If I told you that Pirates of Silicon Valley star Noah Wyle was set to return to the screen as Steve Jobs in the upcoming biopic based upon Walter Isaacson’s best-selling biography, you’d probably say, “Great Choice!” After all, Wyle was great as Steve. The role fits him. It would be wonderful to see him settle back into it over a decade later, and finish the arc.
Now, what if I told you that Noah Wyle had some competition for the role of Steve, and that competition was his old ER co-star George Clooney? What would you say then? My guess is your response would be the same as mine: “What the fffffffff……”
Steve Jobs told his biographer Walter Isaacson he had “finally cracked” the television set, sparking more rumors his team in Cupertino are on the cusp of launching a revolutionary new television that will change home entertainment forever.
Apple won’t be the first to attempt this, however. Sony’s CEO Sir Howard Stringer says he is competing against Steve Jobs to change the traditional television set.
We thought we’d put this Apple television business to rest as a pipe-dream, but then Steve Jobs’s biography came out, where he claimed he had finally “cracked” the TV problem. Now the rumor mill has started itself up again with renewed vigor, and the latest report from Nick Bilton over at The New York Times: his sources tell him that Jobs thought that the “industry was totally broken” a real Apple-branded television set “isn’t a matter of if, but when,” a “guaranteed product.”
Ever since Steve Jobs’s untimely death and the release of Walter Isaacson’s biography, America’s been going Steve crazy… but you know where Jobsmania is even worse? China. In fact, from the launch lines, you’d think it was the iPad 3 that was coming out, not a book.
There have been a lot of complaints on Twitter that most of the best bits of Walter Isaacson’s biography of Steve Jobs have already leaked. After reading sundry blog posts, news stories and tweets about Jobs’s life, is there anything left to read in the actual book?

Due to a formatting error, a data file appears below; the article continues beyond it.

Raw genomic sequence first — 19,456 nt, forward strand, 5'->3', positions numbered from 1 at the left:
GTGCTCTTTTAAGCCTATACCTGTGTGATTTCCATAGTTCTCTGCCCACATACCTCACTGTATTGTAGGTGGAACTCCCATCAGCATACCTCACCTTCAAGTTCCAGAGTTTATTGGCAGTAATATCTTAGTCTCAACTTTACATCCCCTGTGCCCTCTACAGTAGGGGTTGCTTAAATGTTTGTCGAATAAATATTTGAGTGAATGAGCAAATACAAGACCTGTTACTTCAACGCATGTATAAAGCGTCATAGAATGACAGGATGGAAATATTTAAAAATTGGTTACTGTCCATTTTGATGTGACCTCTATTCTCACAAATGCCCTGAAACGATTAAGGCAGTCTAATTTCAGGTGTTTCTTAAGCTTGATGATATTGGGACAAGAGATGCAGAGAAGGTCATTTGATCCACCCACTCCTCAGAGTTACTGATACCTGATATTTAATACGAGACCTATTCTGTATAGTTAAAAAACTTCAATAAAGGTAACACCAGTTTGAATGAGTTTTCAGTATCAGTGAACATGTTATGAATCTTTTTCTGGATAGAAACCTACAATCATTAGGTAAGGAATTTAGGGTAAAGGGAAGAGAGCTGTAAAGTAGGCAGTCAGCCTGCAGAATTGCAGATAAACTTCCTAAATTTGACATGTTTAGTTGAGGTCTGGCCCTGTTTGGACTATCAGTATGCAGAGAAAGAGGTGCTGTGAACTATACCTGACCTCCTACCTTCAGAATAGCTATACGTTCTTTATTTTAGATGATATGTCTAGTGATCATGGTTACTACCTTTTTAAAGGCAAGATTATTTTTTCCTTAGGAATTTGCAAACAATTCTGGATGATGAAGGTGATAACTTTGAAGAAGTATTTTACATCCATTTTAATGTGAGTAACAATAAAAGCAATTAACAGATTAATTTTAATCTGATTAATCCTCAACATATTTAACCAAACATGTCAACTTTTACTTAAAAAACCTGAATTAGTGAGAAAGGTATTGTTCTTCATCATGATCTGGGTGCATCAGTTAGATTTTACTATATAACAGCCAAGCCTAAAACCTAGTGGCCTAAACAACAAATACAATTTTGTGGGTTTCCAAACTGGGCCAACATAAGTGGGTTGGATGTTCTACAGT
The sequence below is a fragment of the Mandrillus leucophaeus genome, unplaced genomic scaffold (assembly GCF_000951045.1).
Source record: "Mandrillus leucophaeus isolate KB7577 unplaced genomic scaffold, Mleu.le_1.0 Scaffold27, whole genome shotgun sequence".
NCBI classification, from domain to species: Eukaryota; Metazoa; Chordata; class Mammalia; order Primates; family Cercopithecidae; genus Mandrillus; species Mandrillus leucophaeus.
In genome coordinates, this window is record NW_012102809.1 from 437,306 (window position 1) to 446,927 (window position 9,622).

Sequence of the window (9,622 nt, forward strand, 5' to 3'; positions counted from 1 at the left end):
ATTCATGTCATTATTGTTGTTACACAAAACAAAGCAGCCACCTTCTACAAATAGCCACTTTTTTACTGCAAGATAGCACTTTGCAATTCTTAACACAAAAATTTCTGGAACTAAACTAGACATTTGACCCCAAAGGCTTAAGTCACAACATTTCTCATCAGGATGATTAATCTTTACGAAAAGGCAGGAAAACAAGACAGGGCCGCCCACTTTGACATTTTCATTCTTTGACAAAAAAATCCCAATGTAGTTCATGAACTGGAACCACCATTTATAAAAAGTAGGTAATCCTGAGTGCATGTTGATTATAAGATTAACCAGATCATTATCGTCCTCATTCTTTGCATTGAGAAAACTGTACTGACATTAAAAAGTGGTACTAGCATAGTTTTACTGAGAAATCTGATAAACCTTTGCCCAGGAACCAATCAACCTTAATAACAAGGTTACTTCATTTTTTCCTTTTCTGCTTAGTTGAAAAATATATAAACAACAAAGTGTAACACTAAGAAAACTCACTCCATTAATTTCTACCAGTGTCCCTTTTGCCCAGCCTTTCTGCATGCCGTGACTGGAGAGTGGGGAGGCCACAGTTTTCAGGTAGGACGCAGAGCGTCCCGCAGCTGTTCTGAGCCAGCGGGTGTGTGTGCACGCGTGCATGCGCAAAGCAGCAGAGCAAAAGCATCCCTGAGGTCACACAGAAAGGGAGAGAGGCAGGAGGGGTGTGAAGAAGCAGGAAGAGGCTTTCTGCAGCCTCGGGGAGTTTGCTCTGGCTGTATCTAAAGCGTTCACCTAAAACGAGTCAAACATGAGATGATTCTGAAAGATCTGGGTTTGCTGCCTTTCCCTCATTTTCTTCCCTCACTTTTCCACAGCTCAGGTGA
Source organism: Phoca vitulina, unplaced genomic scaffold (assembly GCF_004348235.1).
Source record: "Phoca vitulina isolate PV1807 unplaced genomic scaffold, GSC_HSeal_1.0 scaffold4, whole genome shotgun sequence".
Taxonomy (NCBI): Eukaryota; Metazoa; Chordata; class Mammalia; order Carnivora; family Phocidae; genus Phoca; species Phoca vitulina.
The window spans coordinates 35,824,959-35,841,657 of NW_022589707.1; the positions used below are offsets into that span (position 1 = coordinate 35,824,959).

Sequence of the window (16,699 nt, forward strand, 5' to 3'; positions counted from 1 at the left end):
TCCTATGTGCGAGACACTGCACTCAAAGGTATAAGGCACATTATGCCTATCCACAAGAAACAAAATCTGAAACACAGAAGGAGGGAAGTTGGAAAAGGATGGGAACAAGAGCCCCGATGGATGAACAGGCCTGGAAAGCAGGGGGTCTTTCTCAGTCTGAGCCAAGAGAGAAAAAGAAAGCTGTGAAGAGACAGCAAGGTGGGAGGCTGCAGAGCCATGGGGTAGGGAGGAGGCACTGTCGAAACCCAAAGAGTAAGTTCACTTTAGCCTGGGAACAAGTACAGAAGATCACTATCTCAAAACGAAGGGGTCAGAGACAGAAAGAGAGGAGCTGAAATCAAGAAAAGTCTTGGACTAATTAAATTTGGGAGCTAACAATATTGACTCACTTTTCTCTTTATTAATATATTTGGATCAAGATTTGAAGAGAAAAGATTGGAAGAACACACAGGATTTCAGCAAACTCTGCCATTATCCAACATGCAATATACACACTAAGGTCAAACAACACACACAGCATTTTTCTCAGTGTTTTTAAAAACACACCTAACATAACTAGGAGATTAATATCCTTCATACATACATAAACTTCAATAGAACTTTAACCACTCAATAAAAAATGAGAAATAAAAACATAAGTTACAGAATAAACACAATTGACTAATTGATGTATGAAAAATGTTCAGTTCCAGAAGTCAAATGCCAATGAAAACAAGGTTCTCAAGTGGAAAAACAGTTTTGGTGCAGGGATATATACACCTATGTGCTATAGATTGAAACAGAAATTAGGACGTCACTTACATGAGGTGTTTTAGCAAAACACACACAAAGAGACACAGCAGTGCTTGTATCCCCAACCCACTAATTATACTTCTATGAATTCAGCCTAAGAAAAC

Yes, there is. There’s plenty. Although the arc of Steve’s story is generally well known, Isaacson has added a ton of new detail to even the most well-trodden stories from Jobs’s life. Trouble is, a lot of it is about Jobs mistreating people.
Walter Isaacson’s book is an unflinching biography of a manifestly great man. But it’s not a fun read. In fact, sometimes it’s a lot like being locked in a room with a borderline sociopath. Powering through Isaacson’s bio will give you unique insight into how Steve Jobs changed the world, but it’s not necessarily a comforting one.
Walter Isaacson’s authorized biography of Steve Jobs hit the iBookstore earlier this week, and after a few hours, I wondered why it had such a low star rating. I read some of the reviews to discover that many users have had formatting issues, which made some pages of the book illegible. Apple has now issued an update to the book and begun instructing customers on how to get the new version.
The iPad has been a staggering success for Apple since its inception in 2009, but if it wasn’t for one loud-mouthed Microsoft employee, the tablet may have never been born. Steve Jobs decided that he would create the device after listening to a Microsoft employee boast about a Windows tablet over dinner. When he got home that night, Steve said, “Fuck this, let’s show him what a tablet really can be.”
Steve Jobs once famously said that people don’t read anymore, but he did, and amongst the revelations of Walter Isaacson’s upcoming biography of Apple’s co-founder are his favorite books and bands.
You probably won’t be surprised by the bands — hey, Steve loved the Beatles, go figure! — but would you ever have guessed that his favorite books include both Moby Dick *and* Mucusless Diet Healing Systems?
We’re all looking forward to Walter Isaacson’s biography of Steve Jobs, which will be released on Monday, October 24. But if you’ve been keeping an eye on the news over the past couple days, you’d have already seen some interesting stories from the book.
One of those details Steve’s initial opinion on third-party apps for the iPhone. In the beginning, Steve was opposed to third-party apps, and wanted developers to create web apps that could be used through the device’s mobile Safari web browser. According to Apple board member, Art Levinson, “Jobs at first quashed the discussion” of allowing apps on the company’s debut smartphone.